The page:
I May Be Wrong About AIPAC

Unless AIPAC improves its game, I may need to revise my view that it owns U.S. foreign policy on the Middle East, which it accomplished long ago by buying the US Congress.

The perception of weakness leads to more weakness.

Its ineptitude on Syria, combined with the clear evidence that the Congressmen who they bought seem not to have stayed bought, suggests that I may be wrong about how powerful they are.

If so, it indicates not that they were not all-powerful previously but are simply losing power now.

We will know, one way or another, if it continues to be unable to influence the Syria debate in Congress. If so, it is likely that they will be unable to drag us into war with Iran either. At this point, there is no way to tell.

But this we know for sure: the perception of weakness leads to more weakness. AIPAC looks feckless, tired and inept, with even the Israelis saying they overplayed their hand.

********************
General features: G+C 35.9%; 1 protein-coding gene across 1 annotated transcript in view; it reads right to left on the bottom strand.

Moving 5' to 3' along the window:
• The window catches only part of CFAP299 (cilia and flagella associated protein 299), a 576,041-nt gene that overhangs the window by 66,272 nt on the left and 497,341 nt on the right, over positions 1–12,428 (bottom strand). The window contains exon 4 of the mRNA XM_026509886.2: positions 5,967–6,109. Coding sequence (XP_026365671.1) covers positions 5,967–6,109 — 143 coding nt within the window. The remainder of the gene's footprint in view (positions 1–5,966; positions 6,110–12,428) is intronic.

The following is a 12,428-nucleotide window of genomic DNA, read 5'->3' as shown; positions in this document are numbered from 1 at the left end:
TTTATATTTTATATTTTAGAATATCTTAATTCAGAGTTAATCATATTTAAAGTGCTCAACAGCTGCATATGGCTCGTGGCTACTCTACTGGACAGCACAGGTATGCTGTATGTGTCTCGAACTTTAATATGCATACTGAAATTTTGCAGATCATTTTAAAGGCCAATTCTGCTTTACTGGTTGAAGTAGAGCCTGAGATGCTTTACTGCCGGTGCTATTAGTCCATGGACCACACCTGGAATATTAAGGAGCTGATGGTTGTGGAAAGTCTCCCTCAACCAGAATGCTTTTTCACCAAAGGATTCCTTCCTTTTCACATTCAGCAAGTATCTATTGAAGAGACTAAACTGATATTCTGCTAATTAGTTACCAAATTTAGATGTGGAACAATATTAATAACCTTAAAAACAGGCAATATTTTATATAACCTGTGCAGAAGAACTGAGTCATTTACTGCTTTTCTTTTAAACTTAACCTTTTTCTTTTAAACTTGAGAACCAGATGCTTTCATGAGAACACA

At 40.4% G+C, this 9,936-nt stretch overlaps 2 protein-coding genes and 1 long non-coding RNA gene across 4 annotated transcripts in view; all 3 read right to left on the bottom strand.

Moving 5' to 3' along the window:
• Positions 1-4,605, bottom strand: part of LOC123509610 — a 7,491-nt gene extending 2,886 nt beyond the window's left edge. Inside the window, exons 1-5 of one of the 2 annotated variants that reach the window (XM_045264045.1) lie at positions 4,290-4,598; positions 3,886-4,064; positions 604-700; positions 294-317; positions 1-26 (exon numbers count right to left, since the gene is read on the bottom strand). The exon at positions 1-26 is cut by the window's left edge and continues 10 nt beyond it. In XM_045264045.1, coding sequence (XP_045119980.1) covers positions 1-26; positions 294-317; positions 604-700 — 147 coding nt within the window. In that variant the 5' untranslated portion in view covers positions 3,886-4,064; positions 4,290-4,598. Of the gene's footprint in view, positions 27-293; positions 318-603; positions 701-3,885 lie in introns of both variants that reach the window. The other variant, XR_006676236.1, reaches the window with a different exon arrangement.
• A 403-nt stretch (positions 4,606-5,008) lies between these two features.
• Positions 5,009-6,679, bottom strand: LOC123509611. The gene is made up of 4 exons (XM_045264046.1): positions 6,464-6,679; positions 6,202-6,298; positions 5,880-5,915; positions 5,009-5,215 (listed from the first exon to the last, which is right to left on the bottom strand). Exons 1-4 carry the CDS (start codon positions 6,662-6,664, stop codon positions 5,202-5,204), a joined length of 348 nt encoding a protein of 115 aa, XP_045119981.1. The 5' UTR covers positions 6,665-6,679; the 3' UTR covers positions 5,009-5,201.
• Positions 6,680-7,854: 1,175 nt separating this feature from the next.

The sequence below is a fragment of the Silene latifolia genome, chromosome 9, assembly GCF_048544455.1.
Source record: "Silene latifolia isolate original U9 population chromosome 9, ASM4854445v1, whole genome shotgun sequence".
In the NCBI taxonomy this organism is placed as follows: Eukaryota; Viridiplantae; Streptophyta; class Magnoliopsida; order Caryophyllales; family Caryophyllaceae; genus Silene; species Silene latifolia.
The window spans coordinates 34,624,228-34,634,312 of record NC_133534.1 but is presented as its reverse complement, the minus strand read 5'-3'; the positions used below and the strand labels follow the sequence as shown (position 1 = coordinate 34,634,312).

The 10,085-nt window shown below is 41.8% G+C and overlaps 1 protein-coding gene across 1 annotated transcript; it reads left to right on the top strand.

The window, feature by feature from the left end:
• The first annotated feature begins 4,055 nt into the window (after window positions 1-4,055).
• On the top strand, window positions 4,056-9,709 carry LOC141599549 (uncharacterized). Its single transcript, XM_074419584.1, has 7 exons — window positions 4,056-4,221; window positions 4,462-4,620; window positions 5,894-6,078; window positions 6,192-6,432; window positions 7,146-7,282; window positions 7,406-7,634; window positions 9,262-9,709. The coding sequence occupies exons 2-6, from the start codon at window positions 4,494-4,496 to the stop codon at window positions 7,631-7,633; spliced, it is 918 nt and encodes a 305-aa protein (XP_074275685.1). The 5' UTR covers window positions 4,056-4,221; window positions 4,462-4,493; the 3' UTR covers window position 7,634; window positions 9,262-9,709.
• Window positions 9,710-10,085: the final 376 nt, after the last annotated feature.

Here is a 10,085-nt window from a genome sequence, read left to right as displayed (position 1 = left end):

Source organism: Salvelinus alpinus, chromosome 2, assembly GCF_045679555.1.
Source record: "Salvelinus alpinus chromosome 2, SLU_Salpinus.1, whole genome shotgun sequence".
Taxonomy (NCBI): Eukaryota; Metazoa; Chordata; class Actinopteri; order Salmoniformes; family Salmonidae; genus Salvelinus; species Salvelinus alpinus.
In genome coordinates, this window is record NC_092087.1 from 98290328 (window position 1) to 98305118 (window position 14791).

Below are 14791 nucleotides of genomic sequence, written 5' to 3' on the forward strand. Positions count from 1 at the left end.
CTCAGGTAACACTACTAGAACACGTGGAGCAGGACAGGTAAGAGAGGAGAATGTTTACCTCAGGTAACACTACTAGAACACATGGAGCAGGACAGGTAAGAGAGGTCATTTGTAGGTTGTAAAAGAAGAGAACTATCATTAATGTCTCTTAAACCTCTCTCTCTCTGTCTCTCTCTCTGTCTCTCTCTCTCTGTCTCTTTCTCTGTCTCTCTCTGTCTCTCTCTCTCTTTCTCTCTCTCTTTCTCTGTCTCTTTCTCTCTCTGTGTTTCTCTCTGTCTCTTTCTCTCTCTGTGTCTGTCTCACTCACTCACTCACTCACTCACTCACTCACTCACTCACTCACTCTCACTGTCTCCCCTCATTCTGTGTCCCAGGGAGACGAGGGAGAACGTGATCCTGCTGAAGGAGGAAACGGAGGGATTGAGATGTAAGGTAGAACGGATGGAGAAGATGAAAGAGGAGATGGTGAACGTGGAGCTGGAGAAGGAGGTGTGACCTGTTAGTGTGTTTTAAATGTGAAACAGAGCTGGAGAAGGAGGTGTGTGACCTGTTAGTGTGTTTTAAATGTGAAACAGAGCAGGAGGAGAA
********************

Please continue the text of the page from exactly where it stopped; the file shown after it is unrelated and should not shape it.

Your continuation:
And what does AIPAC itself think? Word is that they know they look bad and also know that if last-minute diplomacy or a Congressional vote blocks a US attack on Syria, the same scenario will likely play out with Iran—especially because Iran’s  new government seems to understand how important perceptions are. Rouhani is no Ahmedinejad while Netanyahu remains Netanyahu.

Not a good time for Iran war mongers.

Was it the 800 pound gorilla who cried, “I’m melting, I’m melting?”

 

M.J. Rosenberg is a Special Correspondent for The Washington Spectator. He was most recently a Foreign Policy fellow at Media Matters For America. Previously, he spent 15 years as a Senate and House aide. Early in his career he was editor of AIPAC’s newsletter Near East Report. From 1998-2009, he was director of policy at Israel Policy Forum. Follow him @MJayRosenberg.